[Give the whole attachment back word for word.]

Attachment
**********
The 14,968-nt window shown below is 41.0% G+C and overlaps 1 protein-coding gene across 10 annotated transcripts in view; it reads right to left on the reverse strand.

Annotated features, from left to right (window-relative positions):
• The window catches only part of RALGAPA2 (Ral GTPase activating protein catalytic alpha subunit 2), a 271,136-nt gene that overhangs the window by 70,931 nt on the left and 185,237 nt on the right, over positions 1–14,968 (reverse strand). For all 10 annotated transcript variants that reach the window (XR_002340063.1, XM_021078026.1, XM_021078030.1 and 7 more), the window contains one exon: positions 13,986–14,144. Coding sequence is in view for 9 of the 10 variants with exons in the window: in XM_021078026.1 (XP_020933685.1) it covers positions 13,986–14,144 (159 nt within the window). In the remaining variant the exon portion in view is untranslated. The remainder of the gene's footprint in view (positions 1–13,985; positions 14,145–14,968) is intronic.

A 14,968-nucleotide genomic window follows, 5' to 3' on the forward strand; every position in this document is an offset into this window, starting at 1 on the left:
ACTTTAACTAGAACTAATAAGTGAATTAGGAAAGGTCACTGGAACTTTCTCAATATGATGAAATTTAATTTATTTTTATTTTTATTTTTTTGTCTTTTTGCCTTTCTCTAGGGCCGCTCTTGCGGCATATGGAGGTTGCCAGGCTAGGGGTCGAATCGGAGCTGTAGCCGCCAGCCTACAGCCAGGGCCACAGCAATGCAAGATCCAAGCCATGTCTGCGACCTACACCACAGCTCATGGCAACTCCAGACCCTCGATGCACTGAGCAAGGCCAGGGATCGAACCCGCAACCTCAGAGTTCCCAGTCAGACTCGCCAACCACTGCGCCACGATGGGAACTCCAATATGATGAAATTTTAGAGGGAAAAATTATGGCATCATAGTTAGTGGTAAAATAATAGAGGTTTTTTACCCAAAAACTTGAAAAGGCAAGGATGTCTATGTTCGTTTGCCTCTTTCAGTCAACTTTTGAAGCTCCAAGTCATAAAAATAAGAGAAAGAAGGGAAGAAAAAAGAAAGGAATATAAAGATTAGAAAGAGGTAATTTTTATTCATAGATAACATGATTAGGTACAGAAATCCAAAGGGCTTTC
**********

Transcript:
The 14,968-nt window shown below is 41.0% G+C and overlaps 1 protein-coding gene across 10 annotated transcripts in view; it reads right to left on the reverse strand.

Annotated features, from left to right (window-relative positions):
• The window catches only part of RALGAPA2 (Ral GTPase activating protein catalytic alpha subunit 2), a 271,136-nt gene that overhangs the window by 70,931 nt on the left and 185,237 nt on the right, over positions 1–14,968 (reverse strand). For all 10 annotated transcript variants that reach the window (XR_002340063.1, XM_021078026.1, XM_021078030.1 and 7 more), the window contains one exon: positions 13,986–14,144. Coding sequence is in view for 9 of the 10 variants with exons in the window: in XM_021078026.1 (XP_020933685.1) it covers positions 13,986–14,144 (159 nt within the window). In the remaining variant the exon portion in view is untranslated. The remainder of the gene's footprint in view (positions 1–13,985; positions 14,145–14,968) is intronic.

A 14,968-nucleotide genomic window follows, 5' to 3' on the forward strand; every position in this document is an offset into this window, starting at 1 on the left:
ACTTTAACTAGAACTAATAAGTGAATTAGGAAAGGTCACTGGAACTTTCTCAATATGATGAAATTTAATTTATTTTTATTTTTATTTTTTTGTCTTTTTGCCTTTCTCTAGGGCCGCTCTTGCGGCATATGGAGGTTGCCAGGCTAGGGGTCGAATCGGAGCTGTAGCCGCCAGCCTACAGCCAGGGCCACAGCAATGCAAGATCCAAGCCATGTCTGCGACCTACACCACAGCTCATGGCAACTCCAGACCCTCGATGCACTGAGCAAGGCCAGGGATCGAACCCGCAACCTCAGAGTTCCCAGTCAGACTCGCCAACCACTGCGCCACGATGGGAACTCCAATATGATGAAATTTTAGAGGGAAAAATTATGGCATCATAGTTAGTGGTAAAATAATAGAGGTTTTTTACCCAAAAACTTGAAAAGGCAAGGATGTCTATGTTCGTTTGCCTCTTTCAGTCAACTTTTGAAGCTCCAAGTCATAAAAATAAGAGAAAGAAGGGAAGAAAAAAGAAAGGAATATAAAGATTAGAAAGAGGTAATTTTTATTCATAGATAACATGATTAGGTACAGAAATCCAAAGGGCTTTC